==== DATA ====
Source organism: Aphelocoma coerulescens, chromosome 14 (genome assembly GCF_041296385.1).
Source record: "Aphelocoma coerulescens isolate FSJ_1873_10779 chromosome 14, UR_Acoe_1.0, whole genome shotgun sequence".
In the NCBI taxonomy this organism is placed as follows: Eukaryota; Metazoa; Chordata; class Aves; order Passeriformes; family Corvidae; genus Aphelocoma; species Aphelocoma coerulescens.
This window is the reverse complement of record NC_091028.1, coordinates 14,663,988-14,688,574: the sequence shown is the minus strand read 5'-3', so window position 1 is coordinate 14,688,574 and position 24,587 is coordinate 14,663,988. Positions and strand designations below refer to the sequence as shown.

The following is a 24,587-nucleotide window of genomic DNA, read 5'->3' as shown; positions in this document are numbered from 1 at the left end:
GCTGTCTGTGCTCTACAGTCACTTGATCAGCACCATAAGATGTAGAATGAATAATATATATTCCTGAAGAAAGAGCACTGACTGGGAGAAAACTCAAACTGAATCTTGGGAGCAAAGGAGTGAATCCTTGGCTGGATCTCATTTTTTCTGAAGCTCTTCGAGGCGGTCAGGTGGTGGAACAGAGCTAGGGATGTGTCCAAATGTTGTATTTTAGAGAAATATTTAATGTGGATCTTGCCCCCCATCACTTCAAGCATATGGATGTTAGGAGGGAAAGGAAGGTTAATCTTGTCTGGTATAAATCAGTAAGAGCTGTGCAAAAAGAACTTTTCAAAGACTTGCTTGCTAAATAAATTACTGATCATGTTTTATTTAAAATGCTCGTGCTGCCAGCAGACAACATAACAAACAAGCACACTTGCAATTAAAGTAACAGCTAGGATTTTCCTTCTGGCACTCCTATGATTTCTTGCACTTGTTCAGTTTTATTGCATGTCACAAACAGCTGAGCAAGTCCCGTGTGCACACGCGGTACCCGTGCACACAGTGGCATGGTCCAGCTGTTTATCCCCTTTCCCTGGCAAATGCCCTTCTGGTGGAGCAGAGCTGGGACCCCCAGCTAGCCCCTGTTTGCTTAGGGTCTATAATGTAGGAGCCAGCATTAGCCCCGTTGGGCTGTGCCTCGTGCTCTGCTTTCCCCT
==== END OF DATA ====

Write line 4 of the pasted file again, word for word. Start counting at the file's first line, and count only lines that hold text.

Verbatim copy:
This window is the reverse complement of record NC_091028.1, coordinates 14,663,988-14,688,574: the sequence shown is the minus strand read 5'-3', so window position 1 is coordinate 14,688,574 and position 24,587 is coordinate 14,663,988. Positions and strand designations below refer to the sequence as shown.